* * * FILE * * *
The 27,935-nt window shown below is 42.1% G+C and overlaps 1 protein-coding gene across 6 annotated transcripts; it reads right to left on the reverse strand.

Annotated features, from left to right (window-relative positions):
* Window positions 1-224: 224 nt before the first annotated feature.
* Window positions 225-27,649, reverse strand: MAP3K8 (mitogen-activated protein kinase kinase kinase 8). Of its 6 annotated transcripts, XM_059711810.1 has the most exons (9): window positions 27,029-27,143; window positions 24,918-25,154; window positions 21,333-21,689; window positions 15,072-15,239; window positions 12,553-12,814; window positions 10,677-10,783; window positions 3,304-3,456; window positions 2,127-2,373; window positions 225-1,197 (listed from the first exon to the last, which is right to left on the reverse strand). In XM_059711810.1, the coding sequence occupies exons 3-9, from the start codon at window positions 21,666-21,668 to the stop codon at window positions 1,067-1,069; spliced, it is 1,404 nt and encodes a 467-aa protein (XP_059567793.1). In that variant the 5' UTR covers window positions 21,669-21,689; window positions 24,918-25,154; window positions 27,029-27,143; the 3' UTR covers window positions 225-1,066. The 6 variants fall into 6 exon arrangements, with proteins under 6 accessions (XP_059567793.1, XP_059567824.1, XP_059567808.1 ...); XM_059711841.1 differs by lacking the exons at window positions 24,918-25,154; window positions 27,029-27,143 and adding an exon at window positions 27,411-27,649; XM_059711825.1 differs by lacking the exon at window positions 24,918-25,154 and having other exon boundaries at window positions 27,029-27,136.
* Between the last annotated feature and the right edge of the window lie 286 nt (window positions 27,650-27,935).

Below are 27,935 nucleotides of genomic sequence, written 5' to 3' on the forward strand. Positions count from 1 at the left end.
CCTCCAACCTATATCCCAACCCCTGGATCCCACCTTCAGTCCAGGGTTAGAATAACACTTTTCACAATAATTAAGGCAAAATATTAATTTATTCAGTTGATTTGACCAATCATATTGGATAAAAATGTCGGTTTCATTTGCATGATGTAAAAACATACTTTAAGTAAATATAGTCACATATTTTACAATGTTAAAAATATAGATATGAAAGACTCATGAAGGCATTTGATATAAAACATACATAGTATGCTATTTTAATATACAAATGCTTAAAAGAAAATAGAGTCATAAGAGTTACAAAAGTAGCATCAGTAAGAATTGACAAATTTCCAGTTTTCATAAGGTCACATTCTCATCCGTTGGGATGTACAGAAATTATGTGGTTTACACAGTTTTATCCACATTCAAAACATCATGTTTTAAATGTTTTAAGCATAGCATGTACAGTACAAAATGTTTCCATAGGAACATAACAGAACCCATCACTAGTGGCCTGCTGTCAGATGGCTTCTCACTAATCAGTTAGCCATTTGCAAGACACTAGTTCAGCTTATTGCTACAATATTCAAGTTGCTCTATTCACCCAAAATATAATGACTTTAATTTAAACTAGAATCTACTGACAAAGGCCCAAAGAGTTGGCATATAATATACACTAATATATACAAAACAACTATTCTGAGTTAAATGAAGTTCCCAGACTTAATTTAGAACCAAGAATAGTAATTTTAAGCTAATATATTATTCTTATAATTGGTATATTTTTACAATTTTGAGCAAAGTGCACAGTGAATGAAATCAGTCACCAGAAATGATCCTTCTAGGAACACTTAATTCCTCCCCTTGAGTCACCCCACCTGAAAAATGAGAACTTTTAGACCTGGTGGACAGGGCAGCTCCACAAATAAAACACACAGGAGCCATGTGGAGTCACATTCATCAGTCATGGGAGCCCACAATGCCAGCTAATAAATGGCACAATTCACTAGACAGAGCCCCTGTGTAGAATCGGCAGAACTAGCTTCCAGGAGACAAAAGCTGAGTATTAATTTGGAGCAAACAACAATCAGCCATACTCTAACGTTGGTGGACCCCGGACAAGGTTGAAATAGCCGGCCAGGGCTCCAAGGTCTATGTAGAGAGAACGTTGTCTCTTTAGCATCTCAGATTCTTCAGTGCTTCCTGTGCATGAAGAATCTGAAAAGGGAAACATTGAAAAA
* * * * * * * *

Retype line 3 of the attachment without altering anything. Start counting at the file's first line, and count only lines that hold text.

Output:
* Window positions 1-224: 224 nt before the first annotated feature.